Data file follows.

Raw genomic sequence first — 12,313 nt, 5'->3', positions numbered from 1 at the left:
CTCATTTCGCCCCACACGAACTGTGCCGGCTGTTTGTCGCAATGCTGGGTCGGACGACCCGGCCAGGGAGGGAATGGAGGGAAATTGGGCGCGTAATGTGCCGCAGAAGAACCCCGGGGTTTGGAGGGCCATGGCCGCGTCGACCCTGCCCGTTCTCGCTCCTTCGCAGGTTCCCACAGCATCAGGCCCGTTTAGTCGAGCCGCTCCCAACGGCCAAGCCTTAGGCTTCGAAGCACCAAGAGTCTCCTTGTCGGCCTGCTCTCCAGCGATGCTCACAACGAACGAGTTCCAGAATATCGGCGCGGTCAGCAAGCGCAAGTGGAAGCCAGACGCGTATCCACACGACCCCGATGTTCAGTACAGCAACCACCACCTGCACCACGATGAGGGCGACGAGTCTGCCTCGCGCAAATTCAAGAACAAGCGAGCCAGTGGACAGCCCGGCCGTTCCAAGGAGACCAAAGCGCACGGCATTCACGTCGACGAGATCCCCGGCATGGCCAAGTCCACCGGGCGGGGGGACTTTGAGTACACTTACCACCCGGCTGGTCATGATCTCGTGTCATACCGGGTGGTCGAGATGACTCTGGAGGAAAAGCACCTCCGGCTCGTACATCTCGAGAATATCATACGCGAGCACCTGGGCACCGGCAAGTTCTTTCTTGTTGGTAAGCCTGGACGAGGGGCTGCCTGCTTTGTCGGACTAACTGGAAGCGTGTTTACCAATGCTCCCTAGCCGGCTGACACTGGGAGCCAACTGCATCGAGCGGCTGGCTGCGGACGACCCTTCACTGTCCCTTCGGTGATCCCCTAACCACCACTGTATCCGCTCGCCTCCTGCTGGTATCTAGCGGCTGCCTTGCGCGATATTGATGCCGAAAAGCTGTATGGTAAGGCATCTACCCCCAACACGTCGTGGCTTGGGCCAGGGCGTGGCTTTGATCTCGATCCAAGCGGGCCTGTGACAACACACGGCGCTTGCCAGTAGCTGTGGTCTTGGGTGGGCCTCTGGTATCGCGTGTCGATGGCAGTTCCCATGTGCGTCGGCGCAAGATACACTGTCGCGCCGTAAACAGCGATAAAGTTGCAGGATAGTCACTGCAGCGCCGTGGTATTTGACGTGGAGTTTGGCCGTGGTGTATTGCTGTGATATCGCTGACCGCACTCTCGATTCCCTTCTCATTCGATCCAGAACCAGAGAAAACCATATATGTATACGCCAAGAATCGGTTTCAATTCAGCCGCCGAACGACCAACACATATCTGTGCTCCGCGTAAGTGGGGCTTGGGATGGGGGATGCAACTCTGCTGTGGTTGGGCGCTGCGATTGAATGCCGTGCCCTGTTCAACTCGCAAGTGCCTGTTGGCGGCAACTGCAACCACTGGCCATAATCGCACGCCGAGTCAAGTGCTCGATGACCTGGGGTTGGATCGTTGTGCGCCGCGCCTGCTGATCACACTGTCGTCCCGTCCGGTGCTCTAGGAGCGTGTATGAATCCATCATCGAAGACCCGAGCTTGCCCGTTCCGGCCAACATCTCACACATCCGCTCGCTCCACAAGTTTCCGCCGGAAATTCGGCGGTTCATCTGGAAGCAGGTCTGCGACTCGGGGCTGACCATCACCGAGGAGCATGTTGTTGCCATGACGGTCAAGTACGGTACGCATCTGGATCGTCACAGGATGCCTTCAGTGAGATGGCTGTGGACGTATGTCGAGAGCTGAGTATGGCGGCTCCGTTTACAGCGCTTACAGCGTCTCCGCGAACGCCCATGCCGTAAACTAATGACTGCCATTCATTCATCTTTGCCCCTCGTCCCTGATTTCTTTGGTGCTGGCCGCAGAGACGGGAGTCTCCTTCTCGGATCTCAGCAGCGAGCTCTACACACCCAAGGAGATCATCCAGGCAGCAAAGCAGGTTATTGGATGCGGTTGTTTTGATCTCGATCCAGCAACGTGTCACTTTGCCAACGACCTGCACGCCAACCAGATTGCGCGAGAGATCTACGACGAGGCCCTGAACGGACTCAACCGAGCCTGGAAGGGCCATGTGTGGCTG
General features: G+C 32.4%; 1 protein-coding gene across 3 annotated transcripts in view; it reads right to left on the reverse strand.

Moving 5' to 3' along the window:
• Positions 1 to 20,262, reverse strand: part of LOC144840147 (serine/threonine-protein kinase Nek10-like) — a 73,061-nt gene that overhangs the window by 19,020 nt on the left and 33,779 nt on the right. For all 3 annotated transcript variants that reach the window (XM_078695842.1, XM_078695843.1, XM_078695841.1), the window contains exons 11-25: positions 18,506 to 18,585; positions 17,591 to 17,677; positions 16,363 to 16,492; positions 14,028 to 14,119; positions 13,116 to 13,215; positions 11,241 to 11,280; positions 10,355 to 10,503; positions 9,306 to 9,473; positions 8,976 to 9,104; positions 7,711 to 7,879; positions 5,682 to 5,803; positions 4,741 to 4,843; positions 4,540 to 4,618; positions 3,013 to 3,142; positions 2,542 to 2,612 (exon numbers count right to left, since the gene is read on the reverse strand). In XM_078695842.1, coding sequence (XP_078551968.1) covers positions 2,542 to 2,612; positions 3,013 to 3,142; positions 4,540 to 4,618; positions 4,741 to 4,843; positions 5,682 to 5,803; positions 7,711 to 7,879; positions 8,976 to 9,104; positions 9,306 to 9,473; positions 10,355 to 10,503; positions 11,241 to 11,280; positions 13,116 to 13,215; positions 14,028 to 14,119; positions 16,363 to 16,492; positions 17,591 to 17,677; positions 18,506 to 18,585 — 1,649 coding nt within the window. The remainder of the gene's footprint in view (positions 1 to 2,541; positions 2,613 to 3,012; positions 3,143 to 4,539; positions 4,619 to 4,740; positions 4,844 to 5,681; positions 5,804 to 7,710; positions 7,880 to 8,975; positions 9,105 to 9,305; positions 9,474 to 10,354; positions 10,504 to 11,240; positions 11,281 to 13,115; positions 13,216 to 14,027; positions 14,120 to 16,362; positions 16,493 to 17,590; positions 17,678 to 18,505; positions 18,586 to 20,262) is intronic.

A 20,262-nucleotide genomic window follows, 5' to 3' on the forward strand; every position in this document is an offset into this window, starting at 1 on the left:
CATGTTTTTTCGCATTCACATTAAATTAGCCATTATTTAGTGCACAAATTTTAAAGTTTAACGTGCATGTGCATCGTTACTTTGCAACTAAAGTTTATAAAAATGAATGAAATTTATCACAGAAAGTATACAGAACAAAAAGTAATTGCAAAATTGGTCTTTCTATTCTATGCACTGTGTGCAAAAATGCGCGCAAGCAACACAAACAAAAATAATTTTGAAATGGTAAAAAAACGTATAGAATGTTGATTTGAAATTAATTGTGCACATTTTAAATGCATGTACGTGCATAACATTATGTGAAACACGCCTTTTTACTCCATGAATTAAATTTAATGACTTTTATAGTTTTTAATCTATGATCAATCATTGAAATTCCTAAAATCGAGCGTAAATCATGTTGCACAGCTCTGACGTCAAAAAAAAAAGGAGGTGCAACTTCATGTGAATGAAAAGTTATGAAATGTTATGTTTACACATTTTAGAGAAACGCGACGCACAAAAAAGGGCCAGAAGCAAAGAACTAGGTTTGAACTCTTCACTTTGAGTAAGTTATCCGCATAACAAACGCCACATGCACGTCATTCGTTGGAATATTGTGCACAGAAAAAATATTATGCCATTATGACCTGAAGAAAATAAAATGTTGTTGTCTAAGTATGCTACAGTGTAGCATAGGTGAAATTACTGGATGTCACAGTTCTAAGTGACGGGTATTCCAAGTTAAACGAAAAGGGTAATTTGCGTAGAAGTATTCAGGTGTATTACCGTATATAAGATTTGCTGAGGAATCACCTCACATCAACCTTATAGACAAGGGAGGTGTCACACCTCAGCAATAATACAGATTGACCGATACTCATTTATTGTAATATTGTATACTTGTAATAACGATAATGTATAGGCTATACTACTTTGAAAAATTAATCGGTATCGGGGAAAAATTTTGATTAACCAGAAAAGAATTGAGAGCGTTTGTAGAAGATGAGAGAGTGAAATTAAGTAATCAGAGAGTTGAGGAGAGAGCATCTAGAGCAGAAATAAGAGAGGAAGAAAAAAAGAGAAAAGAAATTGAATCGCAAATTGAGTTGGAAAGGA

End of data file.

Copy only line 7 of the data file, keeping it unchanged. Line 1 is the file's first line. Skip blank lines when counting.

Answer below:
CATGTTTTTTCGCATTCACATTAAATTAGCCATTATTTAGTGCACAAATTTTAAAGTTTAACGTGCATGTGCATCGTTACTTTGCAACTAAAGTTTATAAAAATGAATGAAATTTATCACAGAAAGTATACAGAACAAAAAGTAATTGCAAAATTGGTCTTTCTATTCTATGCACTGTGTGCAAAAATGCGCGCAAGCAACACAAACAAAAATAATTTTGAAATGGTAAAAAAACGTATAGAATGTTGATTTGAAATTAATTGTGCACATTTTAAATGCATGTACGTGCATAACATTATGTGAAACACGCCTTTTTACTCCATGAATTAAATTTAATGACTTTTATAGTTTTTAATCTATGATCAATCATTGAAATTCCTAAAATCGAGCGTAAATCATGTTGCACAGCTCTGACGTCAAAAAAAAAAGGAGGTGCAACTTCATGTGAATGAAAAGTTATGAAATGTTATGTTTACACATTTTAGAGAAACGCGACGCACAAAAAAGGGCCAGAAGCAAAGAACTAGGTTTGAACTCTTCACTTTGAGTAAGTTATCCGCATAACAAACGCCACATGCACGTCATTCGTTGGAATATTGTGCACAGAAAAAATATTATGCCATTATGACCTGAAGAAAATAAAATGTTGTTGTCTAAGTATGCTACAGTGTAGCATAGGTGAAATTACTGGATGTCACAGTTCTAAGTGACGGGTATTCCAAGTTAAACGAAAAGGGTAATTTGCGTAGAAGTATTCAGGTGTATTACCGTATATAAGATTTGCTGAGGAATCACCTCACATCAACCTTATAGACAAGGGAGGTGTCACACCTCAGCAATAATACAGATTGACCGATACTCATTTATTGTAATATTGTATACTTGTAATAACGATAATGTATAGGCTATACTACTTTGAAAAATTAATCGGTATCGGGGAAAAATTTTGATTAACCAGAAAAGAATTGAGAGCGTTTGTAGAAGATGAGAGAGTGAAATTAAGTAATCAGAGAGTTGAGGAGAGAGCATCTAGAGCAGAAATAAGAGAGGAAGAAAAAAAGAGAAAAGAAATTGAATCGCAAATTGAGTTGGAAAGGA